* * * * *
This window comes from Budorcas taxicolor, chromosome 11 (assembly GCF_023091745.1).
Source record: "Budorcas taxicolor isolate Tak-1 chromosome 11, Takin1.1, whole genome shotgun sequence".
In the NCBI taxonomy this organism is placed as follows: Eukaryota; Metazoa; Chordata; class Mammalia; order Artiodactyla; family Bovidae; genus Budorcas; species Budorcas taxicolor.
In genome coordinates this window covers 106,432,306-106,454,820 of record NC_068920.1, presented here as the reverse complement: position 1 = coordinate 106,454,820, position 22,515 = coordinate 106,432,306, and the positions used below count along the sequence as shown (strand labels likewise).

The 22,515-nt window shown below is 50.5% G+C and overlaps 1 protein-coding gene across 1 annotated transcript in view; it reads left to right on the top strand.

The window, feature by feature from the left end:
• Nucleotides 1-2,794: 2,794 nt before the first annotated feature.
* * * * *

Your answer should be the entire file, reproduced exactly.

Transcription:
This window comes from Budorcas taxicolor, chromosome 11 (assembly GCF_023091745.1).
Source record: "Budorcas taxicolor isolate Tak-1 chromosome 11, Takin1.1, whole genome shotgun sequence".
In the NCBI taxonomy this organism is placed as follows: Eukaryota; Metazoa; Chordata; class Mammalia; order Artiodactyla; family Bovidae; genus Budorcas; species Budorcas taxicolor.
In genome coordinates this window covers 106,432,306-106,454,820 of record NC_068920.1, presented here as the reverse complement: position 1 = coordinate 106,454,820, position 22,515 = coordinate 106,432,306, and the positions used below count along the sequence as shown (strand labels likewise).

The 22,515-nt window shown below is 50.5% G+C and overlaps 1 protein-coding gene across 1 annotated transcript in view; it reads left to right on the top strand.

The window, feature by feature from the left end:
• Nucleotides 1-2,794: 2,794 nt before the first annotated feature.